The density in running speed in the 50 km events (Figure 9A) decreased significantly in men from 125.0% (1977) to 104.7% (2012). Although the density in the 50 km events also decreased in women, it was not statistically significant (p = 0.63). In 100 km (Figure 9B), the density decreased in both genders significantly (p < 0.0001). In women, it decreased from 145.1% (1975) to 103.9% (2012) and in men from 128.6% (1969) to 105.4% (2012). Not enough data were available for the analysis of the density in 200 km and 1,000 km.
The aim of this study was to analyze the age of peak running speed in 50 km, 100 km, 200 km and 1,000 km ultra-marathons held worldwide over the period from 1969 to 2012. The main findings were (i) significantly higher ages of the fastest athletes in the longer ultra-marathon distances in both women and men and (ii) a significant decrease in the age of the annual fastest in 50 km and an unchanged age of the fastest in 100 km.
Ultra-marathons became increasingly popular
The number of finishers increased exponentially in 50 km, 100 km and 1,000 km ultra-marathons during the last 43 yrs. In contrast, in 200 km the number of finishers showed only a moderate increase over time. The absolute number of finishers in 50 km and 100 km were ~100-fold higher than the number of finishers in the longer distances (i.e. 200 km and 1,000 km).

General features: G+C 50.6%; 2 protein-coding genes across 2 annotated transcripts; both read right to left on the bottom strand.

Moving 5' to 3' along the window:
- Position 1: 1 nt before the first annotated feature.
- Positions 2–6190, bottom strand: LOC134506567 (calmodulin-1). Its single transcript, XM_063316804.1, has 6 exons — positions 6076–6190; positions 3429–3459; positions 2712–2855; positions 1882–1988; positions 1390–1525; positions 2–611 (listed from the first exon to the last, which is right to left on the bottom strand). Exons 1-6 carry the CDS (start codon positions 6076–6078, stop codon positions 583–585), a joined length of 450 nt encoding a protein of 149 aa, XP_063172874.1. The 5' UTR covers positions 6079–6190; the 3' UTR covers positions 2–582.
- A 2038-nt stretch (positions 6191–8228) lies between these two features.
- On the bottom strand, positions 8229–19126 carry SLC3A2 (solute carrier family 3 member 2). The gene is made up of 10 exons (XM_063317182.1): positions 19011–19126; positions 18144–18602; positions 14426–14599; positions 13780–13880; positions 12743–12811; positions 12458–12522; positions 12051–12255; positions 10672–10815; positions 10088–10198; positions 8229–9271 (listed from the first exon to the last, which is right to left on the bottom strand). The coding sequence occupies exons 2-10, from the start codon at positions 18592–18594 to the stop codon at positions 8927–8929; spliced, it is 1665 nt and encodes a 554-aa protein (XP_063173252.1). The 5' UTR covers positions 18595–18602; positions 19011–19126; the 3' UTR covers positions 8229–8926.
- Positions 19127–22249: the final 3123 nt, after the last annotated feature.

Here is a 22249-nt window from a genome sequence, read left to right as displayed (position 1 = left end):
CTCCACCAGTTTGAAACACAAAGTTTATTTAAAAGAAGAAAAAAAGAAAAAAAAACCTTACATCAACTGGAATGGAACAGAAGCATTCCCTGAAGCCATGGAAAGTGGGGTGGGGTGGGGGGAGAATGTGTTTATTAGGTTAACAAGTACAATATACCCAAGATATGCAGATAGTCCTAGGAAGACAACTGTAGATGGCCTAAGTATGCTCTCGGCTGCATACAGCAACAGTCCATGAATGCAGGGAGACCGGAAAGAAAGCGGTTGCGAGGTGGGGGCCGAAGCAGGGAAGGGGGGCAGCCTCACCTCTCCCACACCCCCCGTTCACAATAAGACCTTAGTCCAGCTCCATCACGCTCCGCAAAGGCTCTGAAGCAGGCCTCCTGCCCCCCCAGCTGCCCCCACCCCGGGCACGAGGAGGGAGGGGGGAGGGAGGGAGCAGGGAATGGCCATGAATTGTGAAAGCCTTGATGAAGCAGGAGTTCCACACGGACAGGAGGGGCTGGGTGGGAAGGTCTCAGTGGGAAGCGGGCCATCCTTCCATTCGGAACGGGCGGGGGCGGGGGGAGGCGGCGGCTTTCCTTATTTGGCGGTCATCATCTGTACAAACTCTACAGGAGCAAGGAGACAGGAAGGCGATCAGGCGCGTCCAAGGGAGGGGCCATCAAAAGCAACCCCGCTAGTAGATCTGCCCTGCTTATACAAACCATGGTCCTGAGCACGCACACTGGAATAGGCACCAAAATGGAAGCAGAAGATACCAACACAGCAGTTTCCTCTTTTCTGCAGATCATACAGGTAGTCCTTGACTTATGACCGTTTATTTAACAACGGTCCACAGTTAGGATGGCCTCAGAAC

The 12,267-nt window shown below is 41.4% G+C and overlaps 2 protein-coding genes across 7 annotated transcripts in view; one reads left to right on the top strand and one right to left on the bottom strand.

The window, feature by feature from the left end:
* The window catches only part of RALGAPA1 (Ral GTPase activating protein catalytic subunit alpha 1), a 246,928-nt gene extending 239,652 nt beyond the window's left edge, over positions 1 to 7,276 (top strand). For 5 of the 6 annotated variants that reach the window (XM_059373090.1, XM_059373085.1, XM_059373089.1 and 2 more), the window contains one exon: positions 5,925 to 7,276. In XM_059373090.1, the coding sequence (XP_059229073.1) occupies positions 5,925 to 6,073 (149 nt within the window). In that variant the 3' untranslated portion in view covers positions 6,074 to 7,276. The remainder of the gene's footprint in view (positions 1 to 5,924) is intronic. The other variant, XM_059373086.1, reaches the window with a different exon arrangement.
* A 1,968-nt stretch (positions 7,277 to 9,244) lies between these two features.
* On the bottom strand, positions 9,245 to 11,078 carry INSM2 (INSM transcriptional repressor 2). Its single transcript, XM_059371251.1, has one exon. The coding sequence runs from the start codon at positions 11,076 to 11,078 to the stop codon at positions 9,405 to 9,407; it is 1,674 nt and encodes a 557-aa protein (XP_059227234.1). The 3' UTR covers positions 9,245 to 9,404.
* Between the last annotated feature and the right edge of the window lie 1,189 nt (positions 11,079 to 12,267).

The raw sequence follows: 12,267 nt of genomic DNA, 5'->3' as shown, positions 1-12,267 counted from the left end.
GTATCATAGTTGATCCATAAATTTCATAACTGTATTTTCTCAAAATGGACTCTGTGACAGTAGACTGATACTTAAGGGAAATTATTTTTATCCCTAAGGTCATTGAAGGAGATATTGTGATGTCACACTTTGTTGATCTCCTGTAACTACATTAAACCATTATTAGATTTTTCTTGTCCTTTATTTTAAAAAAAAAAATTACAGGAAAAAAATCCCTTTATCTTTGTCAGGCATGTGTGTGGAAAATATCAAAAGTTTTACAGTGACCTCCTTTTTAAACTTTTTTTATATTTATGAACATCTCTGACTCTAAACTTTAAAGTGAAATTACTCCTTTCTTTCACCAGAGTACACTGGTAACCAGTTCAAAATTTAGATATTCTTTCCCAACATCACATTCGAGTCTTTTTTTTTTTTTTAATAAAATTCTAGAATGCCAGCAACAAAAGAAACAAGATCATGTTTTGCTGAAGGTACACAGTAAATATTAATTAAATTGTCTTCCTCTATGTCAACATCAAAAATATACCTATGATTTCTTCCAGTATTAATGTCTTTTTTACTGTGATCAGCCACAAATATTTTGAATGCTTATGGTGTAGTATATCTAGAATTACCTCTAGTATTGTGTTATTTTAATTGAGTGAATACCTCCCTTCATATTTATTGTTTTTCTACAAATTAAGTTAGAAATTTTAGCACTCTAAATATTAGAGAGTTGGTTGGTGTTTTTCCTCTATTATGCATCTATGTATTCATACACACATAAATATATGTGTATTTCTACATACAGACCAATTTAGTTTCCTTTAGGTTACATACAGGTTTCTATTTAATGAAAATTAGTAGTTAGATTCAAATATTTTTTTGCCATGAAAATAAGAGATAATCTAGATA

The results of the 200 km and 1,000 km must be handled with caution. The results of participation trend may simply be explained by the fact that a high number of new ultra-marathoners started in the shorter distances such as 50 km and 100 km and only a small number of highly experienced athletes competed in the longer distances. Moreover, ultra-marathons were newly introduced over the last decades (ULTRAmarathon Running, 2013). Indeed, the number of 200 km and 1,000 km ultra-marathons remains limited and the analysis of very long-distance ultra-marathons remains difficult due to the small number of events and low number of competitors.
Our findings regarding participation trends confirmed previous results from Hoffman and Wegelin (2009) and Zingg et al. (2013). Zingg et al. (2013) demonstrated an increase in participation in 50 miles and 100 miles ultra-marathons held worldwide during 1971–2012. Moreover, Hoffman and Wegelin (2009) reported that the number of competitors in the ‘Western States 100-Mile Endurance Run’ increased significantly over the last years.